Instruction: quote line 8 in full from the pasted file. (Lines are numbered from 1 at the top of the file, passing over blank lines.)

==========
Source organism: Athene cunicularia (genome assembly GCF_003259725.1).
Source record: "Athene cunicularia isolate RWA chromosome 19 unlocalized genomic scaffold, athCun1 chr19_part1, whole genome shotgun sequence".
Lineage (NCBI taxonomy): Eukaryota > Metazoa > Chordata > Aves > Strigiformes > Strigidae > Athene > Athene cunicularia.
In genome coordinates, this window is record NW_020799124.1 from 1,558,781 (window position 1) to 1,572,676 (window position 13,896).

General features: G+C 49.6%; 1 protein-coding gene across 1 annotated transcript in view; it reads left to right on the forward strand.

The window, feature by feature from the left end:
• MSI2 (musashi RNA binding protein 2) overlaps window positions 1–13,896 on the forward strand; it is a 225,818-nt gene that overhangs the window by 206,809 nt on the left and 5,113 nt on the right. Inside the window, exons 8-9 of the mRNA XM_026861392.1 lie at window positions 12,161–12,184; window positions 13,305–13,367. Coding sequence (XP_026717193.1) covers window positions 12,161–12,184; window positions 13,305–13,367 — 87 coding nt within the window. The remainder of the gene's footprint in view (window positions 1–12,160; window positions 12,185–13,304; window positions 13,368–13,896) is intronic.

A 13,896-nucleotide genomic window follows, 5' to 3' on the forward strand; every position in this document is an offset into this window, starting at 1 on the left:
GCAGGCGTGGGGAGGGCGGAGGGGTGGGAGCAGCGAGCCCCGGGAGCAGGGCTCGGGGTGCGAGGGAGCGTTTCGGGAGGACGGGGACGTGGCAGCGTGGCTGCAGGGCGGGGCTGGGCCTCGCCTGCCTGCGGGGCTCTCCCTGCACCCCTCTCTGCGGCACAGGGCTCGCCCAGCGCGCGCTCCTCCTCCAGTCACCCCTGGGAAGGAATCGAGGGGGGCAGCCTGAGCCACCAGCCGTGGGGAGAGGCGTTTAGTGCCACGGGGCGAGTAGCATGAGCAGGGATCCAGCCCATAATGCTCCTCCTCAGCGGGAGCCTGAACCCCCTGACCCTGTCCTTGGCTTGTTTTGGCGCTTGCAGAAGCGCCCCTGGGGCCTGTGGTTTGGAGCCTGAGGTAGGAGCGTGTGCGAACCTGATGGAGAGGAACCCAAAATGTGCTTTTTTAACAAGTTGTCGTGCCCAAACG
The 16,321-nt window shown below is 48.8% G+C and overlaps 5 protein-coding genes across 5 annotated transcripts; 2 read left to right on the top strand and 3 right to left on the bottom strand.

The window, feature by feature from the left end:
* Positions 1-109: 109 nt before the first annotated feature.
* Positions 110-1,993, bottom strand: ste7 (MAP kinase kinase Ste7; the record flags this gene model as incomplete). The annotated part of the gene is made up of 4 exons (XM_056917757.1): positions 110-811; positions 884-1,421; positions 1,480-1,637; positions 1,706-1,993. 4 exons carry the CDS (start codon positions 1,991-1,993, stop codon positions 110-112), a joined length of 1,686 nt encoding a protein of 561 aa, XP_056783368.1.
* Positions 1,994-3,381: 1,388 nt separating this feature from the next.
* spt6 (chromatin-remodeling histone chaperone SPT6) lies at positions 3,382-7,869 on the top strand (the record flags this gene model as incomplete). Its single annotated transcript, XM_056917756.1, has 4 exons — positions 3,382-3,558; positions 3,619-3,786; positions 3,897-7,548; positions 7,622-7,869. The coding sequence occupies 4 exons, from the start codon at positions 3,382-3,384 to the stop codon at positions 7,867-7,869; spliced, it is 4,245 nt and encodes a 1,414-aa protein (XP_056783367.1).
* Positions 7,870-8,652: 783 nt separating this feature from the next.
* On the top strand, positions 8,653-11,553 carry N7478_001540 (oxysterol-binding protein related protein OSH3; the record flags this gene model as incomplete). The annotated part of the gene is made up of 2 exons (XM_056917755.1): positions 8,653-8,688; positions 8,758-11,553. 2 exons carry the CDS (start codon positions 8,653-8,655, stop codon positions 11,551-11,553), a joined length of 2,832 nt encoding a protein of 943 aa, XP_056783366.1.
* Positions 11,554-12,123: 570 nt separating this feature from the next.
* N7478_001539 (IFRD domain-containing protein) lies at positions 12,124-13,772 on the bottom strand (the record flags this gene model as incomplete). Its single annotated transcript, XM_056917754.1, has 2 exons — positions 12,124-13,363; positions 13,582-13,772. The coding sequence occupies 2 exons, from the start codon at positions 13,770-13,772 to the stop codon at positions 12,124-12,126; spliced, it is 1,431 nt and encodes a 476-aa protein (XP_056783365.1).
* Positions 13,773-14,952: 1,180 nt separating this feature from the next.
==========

A 13,896-nucleotide genomic window follows, 5' to 3' on the forward strand; every position in this document is an offset into this window, starting at 1 on the left: